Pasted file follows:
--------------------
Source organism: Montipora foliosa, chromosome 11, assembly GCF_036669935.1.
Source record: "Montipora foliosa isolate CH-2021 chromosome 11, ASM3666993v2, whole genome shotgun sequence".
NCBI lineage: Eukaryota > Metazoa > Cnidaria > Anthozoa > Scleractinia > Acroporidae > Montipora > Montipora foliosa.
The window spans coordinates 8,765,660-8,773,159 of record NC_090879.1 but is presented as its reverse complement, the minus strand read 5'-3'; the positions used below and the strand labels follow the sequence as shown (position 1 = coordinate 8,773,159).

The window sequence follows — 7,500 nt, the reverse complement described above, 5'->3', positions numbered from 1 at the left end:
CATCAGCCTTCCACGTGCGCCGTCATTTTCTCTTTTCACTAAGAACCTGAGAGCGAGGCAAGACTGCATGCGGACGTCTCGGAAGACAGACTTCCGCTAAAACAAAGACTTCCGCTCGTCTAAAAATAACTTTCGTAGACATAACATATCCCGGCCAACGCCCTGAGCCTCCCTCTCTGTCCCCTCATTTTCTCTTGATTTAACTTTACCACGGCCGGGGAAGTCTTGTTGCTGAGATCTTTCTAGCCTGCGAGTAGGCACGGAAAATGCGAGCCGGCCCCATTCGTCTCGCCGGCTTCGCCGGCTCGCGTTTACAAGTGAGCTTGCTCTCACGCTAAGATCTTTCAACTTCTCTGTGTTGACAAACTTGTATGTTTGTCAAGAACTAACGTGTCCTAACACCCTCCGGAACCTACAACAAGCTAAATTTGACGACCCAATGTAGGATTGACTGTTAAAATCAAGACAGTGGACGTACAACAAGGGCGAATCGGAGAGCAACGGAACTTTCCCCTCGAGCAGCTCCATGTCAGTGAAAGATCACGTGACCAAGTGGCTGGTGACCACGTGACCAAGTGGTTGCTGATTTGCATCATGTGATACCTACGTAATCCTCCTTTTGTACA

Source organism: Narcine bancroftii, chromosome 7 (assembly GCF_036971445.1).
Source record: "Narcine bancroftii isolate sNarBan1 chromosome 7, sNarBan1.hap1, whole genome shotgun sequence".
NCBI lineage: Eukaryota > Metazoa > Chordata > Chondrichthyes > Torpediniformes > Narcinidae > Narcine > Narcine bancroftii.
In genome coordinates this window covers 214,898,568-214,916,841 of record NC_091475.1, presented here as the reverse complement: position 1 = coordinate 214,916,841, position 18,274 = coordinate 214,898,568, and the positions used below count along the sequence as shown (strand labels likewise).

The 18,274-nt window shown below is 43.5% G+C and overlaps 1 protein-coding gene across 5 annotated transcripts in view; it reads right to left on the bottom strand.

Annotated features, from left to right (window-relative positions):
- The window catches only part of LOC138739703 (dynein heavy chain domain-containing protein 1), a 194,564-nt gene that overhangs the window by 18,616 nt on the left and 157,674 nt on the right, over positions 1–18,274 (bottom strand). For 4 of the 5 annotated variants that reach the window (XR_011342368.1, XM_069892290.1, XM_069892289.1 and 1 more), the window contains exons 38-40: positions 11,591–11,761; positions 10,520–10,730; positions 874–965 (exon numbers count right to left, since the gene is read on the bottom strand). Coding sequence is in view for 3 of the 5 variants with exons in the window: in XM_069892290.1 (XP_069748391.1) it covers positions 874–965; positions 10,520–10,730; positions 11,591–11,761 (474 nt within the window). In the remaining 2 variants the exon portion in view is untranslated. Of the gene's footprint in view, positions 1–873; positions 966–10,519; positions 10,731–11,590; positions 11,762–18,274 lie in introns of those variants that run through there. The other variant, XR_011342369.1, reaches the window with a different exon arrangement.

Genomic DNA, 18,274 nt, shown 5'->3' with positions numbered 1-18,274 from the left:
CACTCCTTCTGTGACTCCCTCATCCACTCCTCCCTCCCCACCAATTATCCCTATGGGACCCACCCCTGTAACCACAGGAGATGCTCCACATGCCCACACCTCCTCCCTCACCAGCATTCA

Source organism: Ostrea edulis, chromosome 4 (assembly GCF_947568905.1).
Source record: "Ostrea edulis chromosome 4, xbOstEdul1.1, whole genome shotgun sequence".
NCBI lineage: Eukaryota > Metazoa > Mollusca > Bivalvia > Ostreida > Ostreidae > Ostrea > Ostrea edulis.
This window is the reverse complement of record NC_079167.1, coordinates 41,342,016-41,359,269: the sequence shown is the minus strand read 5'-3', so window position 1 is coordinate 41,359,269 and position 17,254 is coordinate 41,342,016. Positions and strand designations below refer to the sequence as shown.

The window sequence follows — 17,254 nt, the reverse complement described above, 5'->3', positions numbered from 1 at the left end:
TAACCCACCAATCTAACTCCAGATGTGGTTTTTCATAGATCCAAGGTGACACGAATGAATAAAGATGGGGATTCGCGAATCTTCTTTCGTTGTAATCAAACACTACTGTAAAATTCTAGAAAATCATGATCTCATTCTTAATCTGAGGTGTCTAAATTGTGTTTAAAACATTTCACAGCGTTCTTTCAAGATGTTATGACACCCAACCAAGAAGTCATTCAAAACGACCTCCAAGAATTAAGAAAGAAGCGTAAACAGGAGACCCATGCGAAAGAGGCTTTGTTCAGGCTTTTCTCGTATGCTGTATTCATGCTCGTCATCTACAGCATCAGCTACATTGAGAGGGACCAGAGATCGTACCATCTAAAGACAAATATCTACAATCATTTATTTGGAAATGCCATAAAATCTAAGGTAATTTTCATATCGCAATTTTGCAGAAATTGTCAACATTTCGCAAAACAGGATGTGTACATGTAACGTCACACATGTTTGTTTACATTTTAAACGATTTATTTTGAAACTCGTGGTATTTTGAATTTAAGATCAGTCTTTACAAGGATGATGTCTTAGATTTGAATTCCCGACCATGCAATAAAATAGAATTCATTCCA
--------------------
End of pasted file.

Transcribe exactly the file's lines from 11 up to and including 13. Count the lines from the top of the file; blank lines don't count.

The 18,274-nt window shown below is 43.5% G+C and overlaps 1 protein-coding gene across 5 annotated transcripts in view; it reads right to left on the bottom strand.

Annotated features, from left to right (window-relative positions):
- The window catches only part of LOC138739703 (dynein heavy chain domain-containing protein 1), a 194,564-nt gene that overhangs the window by 18,616 nt on the left and 157,674 nt on the right, over positions 1–18,274 (bottom strand). For 4 of the 5 annotated variants that reach the window (XR_011342368.1, XM_069892290.1, XM_069892289.1 and 1 more), the window contains exons 38-40: positions 11,591–11,761; positions 10,520–10,730; positions 874–965 (exon numbers count right to left, since the gene is read on the bottom strand). Coding sequence is in view for 3 of the 5 variants with exons in the window: in XM_069892290.1 (XP_069748391.1) it covers positions 874–965; positions 10,520–10,730; positions 11,591–11,761 (474 nt within the window). In the remaining 2 variants the exon portion in view is untranslated. Of the gene's footprint in view, positions 1–873; positions 966–10,519; positions 10,731–11,590; positions 11,762–18,274 lie in introns of those variants that run through there. The other variant, XR_011342369.1, reaches the window with a different exon arrangement.